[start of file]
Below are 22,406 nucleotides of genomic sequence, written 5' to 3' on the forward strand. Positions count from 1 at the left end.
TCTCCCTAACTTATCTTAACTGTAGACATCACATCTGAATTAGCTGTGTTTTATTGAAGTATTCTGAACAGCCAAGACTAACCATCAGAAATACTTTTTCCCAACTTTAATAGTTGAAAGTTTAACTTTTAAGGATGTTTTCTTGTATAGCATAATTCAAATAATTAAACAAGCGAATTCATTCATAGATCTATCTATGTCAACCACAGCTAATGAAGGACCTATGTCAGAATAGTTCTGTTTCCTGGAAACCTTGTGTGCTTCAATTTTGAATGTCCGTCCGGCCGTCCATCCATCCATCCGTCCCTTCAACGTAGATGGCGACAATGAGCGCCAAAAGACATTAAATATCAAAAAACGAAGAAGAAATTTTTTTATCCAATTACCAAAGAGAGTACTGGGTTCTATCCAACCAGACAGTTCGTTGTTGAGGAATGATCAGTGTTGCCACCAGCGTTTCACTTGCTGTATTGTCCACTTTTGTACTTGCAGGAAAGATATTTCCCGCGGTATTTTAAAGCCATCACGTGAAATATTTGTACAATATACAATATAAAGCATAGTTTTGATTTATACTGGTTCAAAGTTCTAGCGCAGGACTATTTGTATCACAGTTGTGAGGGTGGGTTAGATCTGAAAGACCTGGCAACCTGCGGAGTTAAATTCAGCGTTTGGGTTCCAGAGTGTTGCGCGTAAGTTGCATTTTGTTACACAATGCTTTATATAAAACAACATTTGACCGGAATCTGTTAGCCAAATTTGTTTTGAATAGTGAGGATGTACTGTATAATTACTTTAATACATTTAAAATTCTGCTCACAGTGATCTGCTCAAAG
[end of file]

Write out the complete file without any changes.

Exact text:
Below are 22,406 nucleotides of genomic sequence, written 5' to 3' on the forward strand. Positions count from 1 at the left end.
TCTCCCTAACTTATCTTAACTGTAGACATCACATCTGAATTAGCTGTGTTTTATTGAAGTATTCTGAACAGCCAAGACTAACCATCAGAAATACTTTTTCCCAACTTTAATAGTTGAAAGTTTAACTTTTAAGGATGTTTTCTTGTATAGCATAATTCAAATAATTAAACAAGCGAATTCATTCATAGATCTATCTATGTCAACCACAGCTAATGAAGGACCTATGTCAGAATAGTTCTGTTTCCTGGAAACCTTGTGTGCTTCAATTTTGAATGTCCGTCCGGCCGTCCATCCATCCATCCGTCCCTTCAACGTAGATGGCGACAATGAGCGCCAAAAGACATTAAATATCAAAAAACGAAGAAGAAATTTTTTTATCCAATTACCAAAGAGAGTACTGGGTTCTATCCAACCAGACAGTTCGTTGTTGAGGAATGATCAGTGTTGCCACCAGCGTTTCACTTGCTGTATTGTCCACTTTTGTACTTGCAGGAAAGATATTTCCCGCGGTATTTTAAAGCCATCACGTGAAATATTTGTACAATATACAATATAAAGCATAGTTTTGATTTATACTGGTTCAAAGTTCTAGCGCAGGACTATTTGTATCACAGTTGTGAGGGTGGGTTAGATCTGAAAGACCTGGCAACCTGCGGAGTTAAATTCAGCGTTTGGGTTCCAGAGTGTTGCGCGTAAGTTGCATTTTGTTACACAATGCTTTATATAAAACAACATTTGACCGGAATCTGTTAGCCAAATTTGTTTTGAATAGTGAGGATGTACTGTATAATTACTTTAATACATTTAAAATTCTGCTCACAGTGATCTGCTCAAAG